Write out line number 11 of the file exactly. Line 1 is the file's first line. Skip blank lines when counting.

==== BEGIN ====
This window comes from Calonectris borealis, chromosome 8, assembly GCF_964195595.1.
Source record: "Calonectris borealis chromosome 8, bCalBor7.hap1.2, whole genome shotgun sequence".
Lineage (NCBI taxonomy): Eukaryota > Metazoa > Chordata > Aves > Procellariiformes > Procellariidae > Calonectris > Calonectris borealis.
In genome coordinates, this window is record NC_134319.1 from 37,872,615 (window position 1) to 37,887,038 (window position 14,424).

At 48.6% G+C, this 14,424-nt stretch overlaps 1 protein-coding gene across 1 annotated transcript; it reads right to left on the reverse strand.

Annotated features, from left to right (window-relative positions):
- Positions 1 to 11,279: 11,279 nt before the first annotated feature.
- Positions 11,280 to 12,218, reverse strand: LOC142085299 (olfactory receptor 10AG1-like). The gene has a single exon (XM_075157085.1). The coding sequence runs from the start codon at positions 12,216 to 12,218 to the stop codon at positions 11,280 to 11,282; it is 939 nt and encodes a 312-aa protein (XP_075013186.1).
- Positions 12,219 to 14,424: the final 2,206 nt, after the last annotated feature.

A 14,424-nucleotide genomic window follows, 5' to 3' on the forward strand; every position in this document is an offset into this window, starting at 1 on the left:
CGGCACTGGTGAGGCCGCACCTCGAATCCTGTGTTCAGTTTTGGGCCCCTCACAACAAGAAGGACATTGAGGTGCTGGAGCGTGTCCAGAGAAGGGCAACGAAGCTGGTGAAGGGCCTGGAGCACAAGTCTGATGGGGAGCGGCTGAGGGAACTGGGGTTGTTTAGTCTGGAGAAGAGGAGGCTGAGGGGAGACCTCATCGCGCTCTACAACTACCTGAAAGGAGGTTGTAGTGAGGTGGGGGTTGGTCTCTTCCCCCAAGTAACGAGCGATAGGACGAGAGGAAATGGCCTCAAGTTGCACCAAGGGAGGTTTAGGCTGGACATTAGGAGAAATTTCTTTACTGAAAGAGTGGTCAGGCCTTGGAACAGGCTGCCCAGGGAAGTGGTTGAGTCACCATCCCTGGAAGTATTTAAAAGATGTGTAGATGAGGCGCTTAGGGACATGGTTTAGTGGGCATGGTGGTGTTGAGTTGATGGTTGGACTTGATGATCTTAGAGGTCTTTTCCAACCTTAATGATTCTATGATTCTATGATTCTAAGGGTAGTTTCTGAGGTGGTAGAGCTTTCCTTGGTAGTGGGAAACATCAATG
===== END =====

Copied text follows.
CGGCACTGGTGAGGCCGCACCTCGAATCCTGTGTTCAGTTTTGGGCCCCTCACAACAAGAAGGACATTGAGGTGCTGGAGCGTGTCCAGAGAAGGGCAACGAAGCTGGTGAAGGGCCTGGAGCACAAGTCTGATGGGGAGCGGCTGAGGGAACTGGGGTTGTTTAGTCTGGAGAAGAGGAGGCTGAGGGGAGACCTCATCGCGCTCTACAACTACCTGAAAGGAGGTTGTAGTGAGGTGGGGGTTGGTCTCTTCCCCCAAGTAACGAGCGATAGGACGAGAGGAAATGGCCTCAAGTTGCACCAAGGGAGGTTTAGGCTGGACATTAGGAGAAATTTCTTTACTGAAAGAGTGGTCAGGCCTTGGAACAGGCTGCCCAGGGAAGTGGTTGAGTCACCATCCCTGGAAGTATTTAAAAGATGTGTAGATGAGGCGCTTAGGGACATGGTTTAGTGGGCATGGTGGTGTTGAGTTGATGGTTGGACTTGATGATCTTAGAGGTCTTTTCCAACCTTAATGATTCTATGATTCTATGATTCTAAGGGTAGTTTCTGAGGTGGTAGAGCTTTCCTTGGTAGTGGGAAACATCAATG